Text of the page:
I once asked Ethiopia's Prime Minister Meles Zenawi, who died on Aug. 20 from an unspecified illness at age 57, whether he was a dictator. He grinned and then, stopping, just looked at me.
Nervously, I did what a journalist should never do, and filled the silence.
"A lot of people call you that," I said.
He told me he didn't care much what foreigners thought and that the people who described him that way were rarely his countrymen. "If Ethiopians thought that I was what you say, I would not sleep at night," he said. "But I don't believe they do."
I persisted that there were indeed Ethiopians who called him a dictator and that they often gathered to protest his trips overseas -- where, with his ferocious intellect, charm, and ability to speak in perfect paragraphs, he was regularly a star at meetings of the G-20 or in the snowy mountains of Davos.
Looking uncomfortable, he admitted that their presence saddened him.
"We may be at fault in some way," he said, as my pen started scratching with greater speed, anticipating a rare confession from a man usually so sure of himself.
"I am sorry," he said. "That maybe we didn't communicate well enough to those Ethiopians living abroad what is happening. What we are doing here."
Meles was not your typical one-dimensional African strongman -- a term often applied to him by the Western media but one that seemed somehow lazily old-fashioned and patronizing, jarring uncomfortably with his bookish demeanour.
Meles came to power as one of a group of men who led a rebel coalition that overthrew brutish communist dictator, Mengistu Haile Mariam -- a man who killed, by most estimates, hundreds of thousands of people in anti-opposition purges.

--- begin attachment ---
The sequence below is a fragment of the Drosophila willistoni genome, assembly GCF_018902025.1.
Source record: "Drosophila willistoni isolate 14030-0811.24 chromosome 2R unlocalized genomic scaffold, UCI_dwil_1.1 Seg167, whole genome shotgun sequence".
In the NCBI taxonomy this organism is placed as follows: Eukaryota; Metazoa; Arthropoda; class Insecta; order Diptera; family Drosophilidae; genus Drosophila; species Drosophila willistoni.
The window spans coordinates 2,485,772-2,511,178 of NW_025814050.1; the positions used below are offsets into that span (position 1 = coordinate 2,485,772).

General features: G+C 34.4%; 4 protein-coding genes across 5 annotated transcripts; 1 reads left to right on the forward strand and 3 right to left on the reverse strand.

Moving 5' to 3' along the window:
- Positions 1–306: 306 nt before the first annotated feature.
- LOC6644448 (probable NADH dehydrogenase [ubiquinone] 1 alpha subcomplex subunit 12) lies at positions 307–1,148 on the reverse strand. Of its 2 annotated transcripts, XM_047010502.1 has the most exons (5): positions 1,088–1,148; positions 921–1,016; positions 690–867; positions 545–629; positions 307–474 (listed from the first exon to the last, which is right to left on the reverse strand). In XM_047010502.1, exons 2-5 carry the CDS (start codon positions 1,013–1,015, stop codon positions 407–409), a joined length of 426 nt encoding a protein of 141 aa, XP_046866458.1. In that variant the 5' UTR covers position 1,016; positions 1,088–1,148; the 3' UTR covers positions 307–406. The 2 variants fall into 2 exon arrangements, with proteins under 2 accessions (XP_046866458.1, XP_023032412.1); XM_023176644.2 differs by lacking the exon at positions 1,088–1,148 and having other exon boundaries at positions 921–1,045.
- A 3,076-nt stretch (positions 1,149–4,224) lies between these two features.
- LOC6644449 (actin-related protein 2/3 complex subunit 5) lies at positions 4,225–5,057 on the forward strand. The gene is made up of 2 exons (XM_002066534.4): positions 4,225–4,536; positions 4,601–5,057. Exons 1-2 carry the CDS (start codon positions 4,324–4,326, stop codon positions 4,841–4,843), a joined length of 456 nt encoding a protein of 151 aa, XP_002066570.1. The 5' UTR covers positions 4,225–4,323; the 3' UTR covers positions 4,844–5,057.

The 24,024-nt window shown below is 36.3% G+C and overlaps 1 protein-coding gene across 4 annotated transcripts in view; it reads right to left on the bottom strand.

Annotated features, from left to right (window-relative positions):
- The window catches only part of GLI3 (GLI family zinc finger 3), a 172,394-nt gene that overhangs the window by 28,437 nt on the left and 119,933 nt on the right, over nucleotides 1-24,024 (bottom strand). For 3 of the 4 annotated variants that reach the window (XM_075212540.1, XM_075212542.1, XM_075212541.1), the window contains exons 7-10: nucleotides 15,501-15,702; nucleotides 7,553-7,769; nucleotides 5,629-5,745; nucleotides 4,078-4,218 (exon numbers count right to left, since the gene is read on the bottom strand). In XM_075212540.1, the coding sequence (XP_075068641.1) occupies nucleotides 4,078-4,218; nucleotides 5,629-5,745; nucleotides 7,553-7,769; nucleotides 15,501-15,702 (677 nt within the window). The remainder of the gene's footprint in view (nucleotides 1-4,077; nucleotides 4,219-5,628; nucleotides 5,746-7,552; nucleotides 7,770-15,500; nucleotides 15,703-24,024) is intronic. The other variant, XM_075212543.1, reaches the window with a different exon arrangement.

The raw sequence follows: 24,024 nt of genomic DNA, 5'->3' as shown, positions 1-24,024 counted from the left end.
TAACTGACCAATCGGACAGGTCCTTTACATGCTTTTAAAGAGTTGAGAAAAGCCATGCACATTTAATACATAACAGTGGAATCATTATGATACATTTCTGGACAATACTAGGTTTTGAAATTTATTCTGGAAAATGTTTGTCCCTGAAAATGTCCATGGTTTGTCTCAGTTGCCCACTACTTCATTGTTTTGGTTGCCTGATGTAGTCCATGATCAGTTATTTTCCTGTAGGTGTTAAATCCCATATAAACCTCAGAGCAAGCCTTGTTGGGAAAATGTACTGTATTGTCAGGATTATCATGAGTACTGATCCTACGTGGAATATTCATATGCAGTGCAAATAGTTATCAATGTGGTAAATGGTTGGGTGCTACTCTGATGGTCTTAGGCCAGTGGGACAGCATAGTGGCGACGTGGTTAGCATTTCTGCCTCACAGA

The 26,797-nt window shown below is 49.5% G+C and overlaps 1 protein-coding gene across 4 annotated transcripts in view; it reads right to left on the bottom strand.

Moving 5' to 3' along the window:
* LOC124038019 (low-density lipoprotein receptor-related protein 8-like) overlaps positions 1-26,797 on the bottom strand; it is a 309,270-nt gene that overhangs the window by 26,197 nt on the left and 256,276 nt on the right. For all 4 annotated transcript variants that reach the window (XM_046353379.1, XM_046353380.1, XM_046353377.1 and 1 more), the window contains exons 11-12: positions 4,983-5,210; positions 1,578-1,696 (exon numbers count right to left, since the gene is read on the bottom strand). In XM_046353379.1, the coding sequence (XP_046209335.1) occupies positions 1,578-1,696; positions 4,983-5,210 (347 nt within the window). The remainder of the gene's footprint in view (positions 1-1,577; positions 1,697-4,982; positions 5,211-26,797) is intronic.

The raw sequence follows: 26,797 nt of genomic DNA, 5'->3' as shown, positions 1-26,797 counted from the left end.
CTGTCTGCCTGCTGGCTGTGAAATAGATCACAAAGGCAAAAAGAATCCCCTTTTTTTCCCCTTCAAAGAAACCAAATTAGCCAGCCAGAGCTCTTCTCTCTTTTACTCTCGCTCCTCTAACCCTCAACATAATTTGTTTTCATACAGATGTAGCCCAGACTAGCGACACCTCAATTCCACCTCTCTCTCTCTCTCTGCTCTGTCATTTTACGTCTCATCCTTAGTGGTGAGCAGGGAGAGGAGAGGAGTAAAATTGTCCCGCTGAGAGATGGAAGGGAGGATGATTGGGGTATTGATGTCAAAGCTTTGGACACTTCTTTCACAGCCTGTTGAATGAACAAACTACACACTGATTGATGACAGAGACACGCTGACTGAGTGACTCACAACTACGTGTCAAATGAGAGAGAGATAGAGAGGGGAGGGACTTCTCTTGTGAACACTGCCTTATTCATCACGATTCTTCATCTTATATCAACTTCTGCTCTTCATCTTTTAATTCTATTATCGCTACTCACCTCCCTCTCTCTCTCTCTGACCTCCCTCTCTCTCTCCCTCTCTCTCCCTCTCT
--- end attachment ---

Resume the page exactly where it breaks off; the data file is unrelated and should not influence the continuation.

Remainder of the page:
There is no evidence that power was something Meles craved simply to line his pockets, though the financial dealings of Ethiopia's ruling party are sometimes questionable. No private jets, Paris homes, or yachts decked out with shark tanks for this African leader.
Instead, friends said, on the very rare days when he wasn't working, he liked to play a bit of tennis, chat about political events outside Ethiopia, and dress down in sweatpants and sneakers to eat and drink with a small circle of family and confidantes.
He was a man on a different mission. What he was "doing here" was pursuing a vision, what he called the "Ethiopian Renaissance." But he didn't like people getting in his way.
"He loved Ethiopia and was proud of its long history," a Western academic who had regular email correspondence with him told me. "He wanted to restore it to glory."
In the early hours of Sept. 12, 2007, Meles, decked out in traditional dress, stood to give one of the most important speeches of his premiership so far. It had just turned midnight and Ethiopia, which follows a calendar long abandoned by the West, had entered its new millennium with fireworks and tooting car horns across Addis Ababa.
"We cannot but feel deeply insulted that, at the dawn of the new millennium, ours is one of the poorest countries in the world," he said, adding that "the darkness of poverty and backwardness" had dimmed the country's once proud and powerful reputation.